The NT-proBNP blood test in an earlier version of this study (PONTIAC I) was able to identify diabetics who are at high risk of heart disease. High doses of specific blood pressure drugs may reduce the risk of serious heart disease by more than half. Evidence from other research studies show that about 40 percent of diabetics without heart disease could significantly benefit from this therapy.
In this clinical study, we will investigate people with type 2 diabetes without previous heart disease, to assess whether consistent treatment with blood-pressure-lowering drugs benefits high-risk patients and those with a lower risk. A total of 2,400 people will be enrolled in this study from hospitals in Europe and Christchurch. We aim to enrol up to 200 patients from Christchurch.
To find out more about this trial, please contact
Hauora Manawa/Heart Health: The Community Heart Study
There is a major disparity between Māori and non-Māori in cardiovascular mortality.
Few studies exist on the prevalence and incidence of cardiovascular disease in the Māori community. Our research aims to collect information on:
- Current levels of established heart disease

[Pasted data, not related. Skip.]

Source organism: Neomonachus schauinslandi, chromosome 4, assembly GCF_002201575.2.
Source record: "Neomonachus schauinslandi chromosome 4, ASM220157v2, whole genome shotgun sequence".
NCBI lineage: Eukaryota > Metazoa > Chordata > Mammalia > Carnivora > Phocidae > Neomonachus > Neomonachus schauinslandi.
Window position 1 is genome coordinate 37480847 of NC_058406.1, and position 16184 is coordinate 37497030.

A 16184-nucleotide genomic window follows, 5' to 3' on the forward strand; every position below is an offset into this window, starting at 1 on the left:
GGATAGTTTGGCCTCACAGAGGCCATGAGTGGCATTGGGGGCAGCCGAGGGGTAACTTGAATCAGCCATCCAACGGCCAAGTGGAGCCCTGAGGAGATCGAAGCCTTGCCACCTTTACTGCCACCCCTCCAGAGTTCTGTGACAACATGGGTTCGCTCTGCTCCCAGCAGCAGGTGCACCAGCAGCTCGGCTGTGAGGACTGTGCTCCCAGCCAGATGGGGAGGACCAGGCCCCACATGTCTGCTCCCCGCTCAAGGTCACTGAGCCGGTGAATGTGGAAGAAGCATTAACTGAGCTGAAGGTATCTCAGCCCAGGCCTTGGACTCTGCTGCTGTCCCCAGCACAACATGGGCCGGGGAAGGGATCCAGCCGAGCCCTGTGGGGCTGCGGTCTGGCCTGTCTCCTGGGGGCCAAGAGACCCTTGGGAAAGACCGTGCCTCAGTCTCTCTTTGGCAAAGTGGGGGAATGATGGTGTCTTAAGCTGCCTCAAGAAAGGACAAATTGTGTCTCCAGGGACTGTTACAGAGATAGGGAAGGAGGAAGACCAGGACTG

- Previously undiagnosed diabetes
- Cardiovascular disease and their risk factors in randomly-selected population samples
The samples groups are:
- Ngāti Kahungunu ki Wairoa in Hawkes Bay
- Mana Whenua ki Waitaha in Canterbury
- A non-Maori control group in Canterbury
Christchurch Family Heart Study
This study researches genes that may be associated with cardiovascular disease. It compares the genes of those people with and without heart disease.
Cardiovascular disease accounts for approximately 40% of all deaths per year. This compares to 26% for cancer. The most common forms of cardiovascular disease include:
- Heart attack (myocardial infarction)
- Heart failure
The death rate from cardiovascular disease is more than twice as high in men as in women. Diseases of the heart and blood vessels are the leading cause of death in New Zealand
For those over 65 years of age, 84% of deaths are related to cardiovascular disease.
Healthy Volunteers for the study of heart disease
We are researching the genes that may be associated with cardiovascular disease, by comparing the pattern of genes from people without heart disease with patients who have heart disease.
What is a Healthy Volunteer?
A Healthy Volunteer is a person with no prior diagnosis of:
- Coronary artery disease
- Heart failure
- Heart attack or myocardial infarction
- Any other cardiac problems
The Healthy Volunteer will be:
- part of a group of over 3000 heart-healthy people
- randomly recruited from the Canterbury electoral rolls, and age- and gender-matched to our heart patient study group
- asked to donate a blood and urine samples
- asked to answer a short questionnaire detailing your relevant personal medical history and your family history of heart disease and related conditions
CNP – what role does it play in combatting Arteriosclerosis?
We are studying a hormone called CNP, or C-type Natriuretic Peptide and the role it may play in combatting the hardening of the arteries.